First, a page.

This is the first course in the upper division microeconomics sequence. In the sequence, we revisit the supply and demand model from the micro principles course but do so in a more rigorous and mathematical way. The first course in the sequence, 100A, analyzes the demand side. We work through the problem of utility maximization by consumers using optimization techniques from multivariate calculus and ultimately derive a demand curve and its properties. We consider a variety of choice applications and decision making under uncertainty.

ECON100B Intermediate Microeconomics II (Cost and Competition Theory)

This is the second course in the upper division microeconomics sequence. In the sequence, we revisit the supply and demand model from the micro principles course but do so in a more rigorous and mathematical way. The second course in the sequence, 100B, analyzes the cost structure of firms, and then analyzes the paradigm of perfect competition. We work through the problem of cost minimization by firms using optimization techniques from multivariate calculus and ultimately derive a supply curve under perfect competition and its properties. We consider a variety of applications of the model.

ECON100C Intermediate Microeconomics III (Monopoly and Oligopoly Theory)

This is the third and final course in the upper division microeconomics sequence. In the sequence, we revisit the supply and demand model from the micro principles course but do so in a more rigorous and mathematical way. This third course in the sequence, 100C, analyzes the supply side when competition is imperfect. We work through the problems of monopoly and oligopoly using techniques from multivariate calculus. We consider a variety of more advanced applications such as incomplete information, public goods provision, and externalities.

ECON87 Freshman Seminar - Landmark Antitrust Cases in the U.S.

This freshman seminar looks at some major antitrust cases in the U.S. from the early twentieth century up to the present day. Some examples include the Great Vitamin Conspiracy, Microsoft, VISA International, Standard Oil, ALCOA, Leegin, Sharp Electronics, and others.

ECON87 Freshman Seminar - How to Take Risks

This freshman seminar introduces decisionmaking under uncertainty. Concepts include risk evaluation, expected value, expected utility, risk aversion, objective and subjective probablity, insurance, and actuarial science.

Business School (MBA) Course :

MGT405 Microeconomics

This course introduces MBA students to supply and demand economics, pricing strategies, market structure, and managerial decisionmaking with economic data.

 

Courses Taught at M.I.T.

14.01 Microeconomics

This is advanced course in microeconomics, rooted in calculus techniques, and covering the fundamentals of supply and demand, consumer theory, competition theory, monopoly and oligopoly theory, entry, asymmetric information and uncertainty. Equivalent to a master's level course at many other universities.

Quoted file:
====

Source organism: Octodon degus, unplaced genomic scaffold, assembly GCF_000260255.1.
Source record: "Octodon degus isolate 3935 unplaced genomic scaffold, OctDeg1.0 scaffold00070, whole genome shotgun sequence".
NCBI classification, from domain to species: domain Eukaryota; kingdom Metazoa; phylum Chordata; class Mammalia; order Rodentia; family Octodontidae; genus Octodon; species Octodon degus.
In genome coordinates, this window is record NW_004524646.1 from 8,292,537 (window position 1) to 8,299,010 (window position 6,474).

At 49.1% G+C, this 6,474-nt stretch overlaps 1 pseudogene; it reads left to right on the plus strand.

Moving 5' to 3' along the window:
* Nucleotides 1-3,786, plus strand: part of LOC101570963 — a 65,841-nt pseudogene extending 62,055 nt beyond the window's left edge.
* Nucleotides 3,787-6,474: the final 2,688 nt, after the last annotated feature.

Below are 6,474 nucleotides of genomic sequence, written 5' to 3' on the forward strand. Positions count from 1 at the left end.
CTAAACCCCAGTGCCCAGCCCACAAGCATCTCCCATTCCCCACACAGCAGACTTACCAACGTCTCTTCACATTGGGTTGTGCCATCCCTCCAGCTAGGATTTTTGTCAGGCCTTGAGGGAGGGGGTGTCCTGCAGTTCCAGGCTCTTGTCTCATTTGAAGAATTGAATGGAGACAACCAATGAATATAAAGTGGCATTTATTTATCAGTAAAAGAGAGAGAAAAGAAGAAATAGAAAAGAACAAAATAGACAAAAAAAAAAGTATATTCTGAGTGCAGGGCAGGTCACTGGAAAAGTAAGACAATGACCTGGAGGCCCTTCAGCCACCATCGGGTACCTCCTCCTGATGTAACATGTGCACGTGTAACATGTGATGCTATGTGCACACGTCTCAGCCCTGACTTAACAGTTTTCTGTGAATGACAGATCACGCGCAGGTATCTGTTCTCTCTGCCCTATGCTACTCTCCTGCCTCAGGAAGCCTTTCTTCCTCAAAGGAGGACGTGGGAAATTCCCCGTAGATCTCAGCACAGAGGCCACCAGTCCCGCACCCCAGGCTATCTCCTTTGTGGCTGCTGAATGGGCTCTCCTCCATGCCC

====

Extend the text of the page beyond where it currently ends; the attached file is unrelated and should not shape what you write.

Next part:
Courses Taught at the University of Toronto

ECO200 Intermediate Microeconomics

This is a full year course in intermediate microeconomics. Topics include supply consumer choice theory, cost functions, perfect competition, monopoly, oligopoly, asymmetric information and uncertainty.

ECO206 Intermediate Microeconomics with Calculus

This is a full year course in intermediate microeconomics using calculus. The topics are similar to those in ECO200, but will be more intensive and make extensive of calculus and optimization theory.

ECO305 Industrial Organization and Public Policy

This is a full year course in Industrial Organization, the study of firms' decisionmaking processes, competitive and anti-competitive behaviors, and antitrust consequences of those behaviors. It discusses policymaking in the context of monopolistic and oligopolistic markets, optimal regulation, and antitrust law. Topics include monopoly and oligopoly pricing, price discrimination, price fixing, monopolization, tying and bundling, raising rivals' costs, predatory pricing, mergers, resale price maintenance, exclusive dealing, exclusive territories, refusals to deal, and regulation.

ECO326 Advanced Microeconomics

This is an advanced course in game theory. Topics include static games of complete and incomplete information and dynamic games of complete and incomplete information, the concept of Nash Equilibria, Subgame Perfect Nash Equilibria, and Perfect Bayesian Nash Equilibria.

Interested in Antitrust Economics?

  • Professor Noel's undergraduate courses -- ECO3326 (Industrial Organization and Competitive Strategy) and ECO3327 (Antitrust Law and Economic Regulation) -- are popular and tend to fill to capacity very quickly. Early enrolment is recommended.

Looking for Course Materials?

  • All course syllabi and other course materials are available on the Texas Tech Blackboard portal, blackboard.ttu.edu